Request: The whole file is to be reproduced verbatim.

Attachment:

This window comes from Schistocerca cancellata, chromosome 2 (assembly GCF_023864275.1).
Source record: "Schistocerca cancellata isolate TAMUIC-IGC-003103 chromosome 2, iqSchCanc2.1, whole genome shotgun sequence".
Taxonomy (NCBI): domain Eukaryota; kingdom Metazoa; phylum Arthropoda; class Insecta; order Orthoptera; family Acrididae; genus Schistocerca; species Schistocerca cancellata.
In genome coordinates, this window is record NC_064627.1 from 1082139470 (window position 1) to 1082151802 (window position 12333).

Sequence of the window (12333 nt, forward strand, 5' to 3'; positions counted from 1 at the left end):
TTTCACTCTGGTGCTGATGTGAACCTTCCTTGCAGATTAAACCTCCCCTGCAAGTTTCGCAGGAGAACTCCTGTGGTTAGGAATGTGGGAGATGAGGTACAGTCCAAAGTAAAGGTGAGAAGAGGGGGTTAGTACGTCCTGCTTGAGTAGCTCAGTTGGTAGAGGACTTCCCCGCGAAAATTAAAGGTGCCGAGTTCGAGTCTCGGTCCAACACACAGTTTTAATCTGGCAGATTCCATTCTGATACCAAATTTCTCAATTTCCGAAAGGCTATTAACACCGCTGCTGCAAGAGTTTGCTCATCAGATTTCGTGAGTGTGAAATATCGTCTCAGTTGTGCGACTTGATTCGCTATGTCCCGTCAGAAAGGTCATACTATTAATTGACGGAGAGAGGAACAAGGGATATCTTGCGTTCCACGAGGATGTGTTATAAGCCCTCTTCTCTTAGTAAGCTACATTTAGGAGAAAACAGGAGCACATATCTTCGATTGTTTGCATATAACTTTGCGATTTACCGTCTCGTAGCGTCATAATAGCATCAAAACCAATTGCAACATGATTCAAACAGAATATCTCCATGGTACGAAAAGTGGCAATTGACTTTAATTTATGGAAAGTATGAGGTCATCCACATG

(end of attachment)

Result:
This window comes from Schistocerca cancellata, chromosome 2 (assembly GCF_023864275.1).
Source record: "Schistocerca cancellata isolate TAMUIC-IGC-003103 chromosome 2, iqSchCanc2.1, whole genome shotgun sequence".
Taxonomy (NCBI): domain Eukaryota; kingdom Metazoa; phylum Arthropoda; class Insecta; order Orthoptera; family Acrididae; genus Schistocerca; species Schistocerca cancellata.
In genome coordinates, this window is record NC_064627.1 from 1082139470 (window position 1) to 1082151802 (window position 12333).

Sequence of the window (12333 nt, forward strand, 5' to 3'; positions counted from 1 at the left end):
TTTCACTCTGGTGCTGATGTGAACCTTCCTTGCAGATTAAACCTCCCCTGCAAGTTTCGCAGGAGAACTCCTGTGGTTAGGAATGTGGGAGATGAGGTACAGTCCAAAGTAAAGGTGAGAAGAGGGGGTTAGTACGTCCTGCTTGAGTAGCTCAGTTGGTAGAGGACTTCCCCGCGAAAATTAAAGGTGCCGAGTTCGAGTCTCGGTCCAACACACAGTTTTAATCTGGCAGATTCCATTCTGATACCAAATTTCTCAATTTCCGAAAGGCTATTAACACCGCTGCTGCAAGAGTTTGCTCATCAGATTTCGTGAGTGTGAAATATCGTCTCAGTTGTGCGACTTGATTCGCTATGTCCCGTCAGAAAGGTCATACTATTAATTGACGGAGAGAGGAACAAGGGATATCTTGCGTTCCACGAGGATGTGTTATAAGCCCTCTTCTCTTAGTAAGCTACATTTAGGAGAAAACAGGAGCACATATCTTCGATTGTTTGCATATAACTTTGCGATTTACCGTCTCGTAGCGTCATAATAGCATCAAAACCAATTGCAACATGATTCAAACAGAATATCTCCATGGTACGAAAAGTGGCAATTGACTTTAATTTATGGAAAGTATGAGGTCATCCACATG